« ForrigeFortsett »
The Thief, when he doth steal, thinks he doth gain;
Perhaps thou'lt say, the halter I defy ;
Hear thou the word of God ; that will thee tell, Without repentarce, Thieves must go to hell. But should it be as thy false prophet says, Yet nought but loss doth come by thievish ways.
All honest men will flee thy company, Thou livest a rogue, and so a roglie will die. Innocent boldness thou hast none at all, Thy inward thoughts do thee a villain call.
Sometimes, when thou ly'st warmly in thy bed, Thou art like one unto the gallows led. Fear, as a Constable, breaks in upon thee, Thou art as if the town was up to stone thee.
If hogs do grunt, or silly rats do rustle, Thou art in consternation; think'st a bustle By men about the door is made to take thee; And all because good conscience doth forsake thee.
Thy case is so deplorable and bad,
Wherefore, I pr'ithee, thief, thy theft forbear;
As to the penitent thou readest of,
Nor is that grace at thy command or power,
I pr'ithee Thief, think on't, and turn betime:
THE CHILD WITH THE BIRD ON THE
And sing amidst so many thorus !
My love with honour thee adorns. Thou art at present little worth ;
Five farthings none will give for thee: But, pr’ithee little bird, come forth,
Thou of more value art to me. Tis true, it is sun-shine to-day,
To-morrow birds will have a storm ; My pretty one, come thou away,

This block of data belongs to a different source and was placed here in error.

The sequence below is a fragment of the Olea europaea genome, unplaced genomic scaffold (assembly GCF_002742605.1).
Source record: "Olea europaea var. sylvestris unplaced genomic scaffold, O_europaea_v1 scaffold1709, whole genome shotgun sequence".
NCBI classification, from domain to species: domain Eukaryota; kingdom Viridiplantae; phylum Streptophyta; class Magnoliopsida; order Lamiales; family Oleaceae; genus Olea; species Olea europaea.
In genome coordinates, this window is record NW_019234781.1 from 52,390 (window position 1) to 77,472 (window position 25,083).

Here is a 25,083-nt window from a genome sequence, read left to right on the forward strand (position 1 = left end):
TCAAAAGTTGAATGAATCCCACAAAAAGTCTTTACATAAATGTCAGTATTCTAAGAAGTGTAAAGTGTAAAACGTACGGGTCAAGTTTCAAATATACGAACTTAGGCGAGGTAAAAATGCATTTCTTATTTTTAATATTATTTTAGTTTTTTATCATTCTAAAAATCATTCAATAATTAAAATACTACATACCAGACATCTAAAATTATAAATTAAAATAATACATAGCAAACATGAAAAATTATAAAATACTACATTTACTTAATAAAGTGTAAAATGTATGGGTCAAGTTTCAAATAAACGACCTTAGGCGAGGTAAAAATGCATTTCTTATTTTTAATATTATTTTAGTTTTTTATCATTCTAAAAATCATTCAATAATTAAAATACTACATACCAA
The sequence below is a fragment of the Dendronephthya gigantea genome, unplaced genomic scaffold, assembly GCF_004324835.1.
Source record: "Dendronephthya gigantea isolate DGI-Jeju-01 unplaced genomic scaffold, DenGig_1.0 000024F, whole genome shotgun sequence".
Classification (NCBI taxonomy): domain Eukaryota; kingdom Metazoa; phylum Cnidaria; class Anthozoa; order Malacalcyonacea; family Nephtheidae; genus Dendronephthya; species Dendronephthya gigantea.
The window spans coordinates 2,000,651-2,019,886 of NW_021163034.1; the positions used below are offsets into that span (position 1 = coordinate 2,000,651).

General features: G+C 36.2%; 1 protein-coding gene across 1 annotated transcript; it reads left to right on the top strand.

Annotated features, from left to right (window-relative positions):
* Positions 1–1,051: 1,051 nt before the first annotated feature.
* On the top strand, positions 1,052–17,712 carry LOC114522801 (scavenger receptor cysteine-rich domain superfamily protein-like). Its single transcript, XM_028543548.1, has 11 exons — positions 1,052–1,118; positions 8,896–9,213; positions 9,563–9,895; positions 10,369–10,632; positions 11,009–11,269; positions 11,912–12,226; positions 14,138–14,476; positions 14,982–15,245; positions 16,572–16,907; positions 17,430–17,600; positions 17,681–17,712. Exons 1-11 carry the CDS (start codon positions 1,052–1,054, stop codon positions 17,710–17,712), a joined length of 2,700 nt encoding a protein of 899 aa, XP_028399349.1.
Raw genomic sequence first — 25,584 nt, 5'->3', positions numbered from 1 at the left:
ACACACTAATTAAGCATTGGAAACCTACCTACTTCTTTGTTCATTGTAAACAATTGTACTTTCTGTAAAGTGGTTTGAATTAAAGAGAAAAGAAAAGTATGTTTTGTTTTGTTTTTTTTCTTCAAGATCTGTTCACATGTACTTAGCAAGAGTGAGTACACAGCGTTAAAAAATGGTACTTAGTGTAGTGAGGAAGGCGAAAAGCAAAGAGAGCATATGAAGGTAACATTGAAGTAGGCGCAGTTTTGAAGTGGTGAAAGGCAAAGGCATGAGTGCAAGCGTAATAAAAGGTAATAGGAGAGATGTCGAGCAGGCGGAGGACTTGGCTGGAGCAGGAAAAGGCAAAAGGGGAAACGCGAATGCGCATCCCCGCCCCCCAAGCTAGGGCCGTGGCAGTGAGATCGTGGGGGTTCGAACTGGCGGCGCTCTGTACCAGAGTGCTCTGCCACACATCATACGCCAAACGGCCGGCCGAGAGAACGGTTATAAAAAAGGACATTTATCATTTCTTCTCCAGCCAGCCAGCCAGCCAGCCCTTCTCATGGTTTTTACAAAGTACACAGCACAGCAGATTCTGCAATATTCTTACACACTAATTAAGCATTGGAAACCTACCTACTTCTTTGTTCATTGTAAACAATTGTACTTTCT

My bosom then shall keep tbee warm. Thou subject art to cold o'nights,
When darkness is thy covering; At day thy danger's great by kites,
How canst thou then sit there and sing. Thy food is scarce and scanty too,
'Tis worms and trash which thou dost eat, Thy present state 1 pity do,
Come, i'll provide thee better meat. I'll feed thee with white bread and milk,
Aud sugar-plums if thou them crave; I'll cover thee with finest silk,
That from the cold I may thee save. My father's palace shall be thive;
Yea, in it ihon shalı sit and sing : My little Bird, if thou'lt be mine,
The whole year round shall be thy spring. --|
I'll teach thee all the notes at court;
Unthought of music thou shalt play: And all that thither do resort
Shall praise thee for it ev'ry day. I'll keep thee safe from cat and cur;
No manner o'harm shall come to thee: Yea, I will be thy succourer,
My bosom shall thy cabiu be. But lo, behold, the Bird is gone!
These charmings would not make her yield : The Child's left at the bush alone,
The Bird flies yonder o'er the field.
This Child, of Christ an emblem is,
Which do surround him ev'ry where.
Are emblems of those foolish toys,
The fruit of worldly empty joys.
To draw to him a Bird thus wild,
To make him to be reconciled. The Bird in that she takes her wing,
To speed her from him after all, Shews us vain Man loves any thing
Much better than the heavenly call.
MOSES AND HIS WIFE
This Moses was a fair and comely man ;
Nor did his milk-white bosom change her skin,
Now Moses was a type of Moses' Law,
The law is very holy, just, and good;
any that are wedded thereunto.
This Rose doth always bow its head to me,
This looks like a trepan, or a decoy,
Bush, why dost bear a rose, if none must have it;
This Rose God's Son is with his ruddy looks;
This Bush an emblem is of Adam's race,
Commended to us in His crimson blood,
Thus Adam's race did bear this dainty Rose,
THE GOING DOWN OF THE SUN.
What, hast thou run thy race? art going down?
And if our Sun seems angry, hides his face,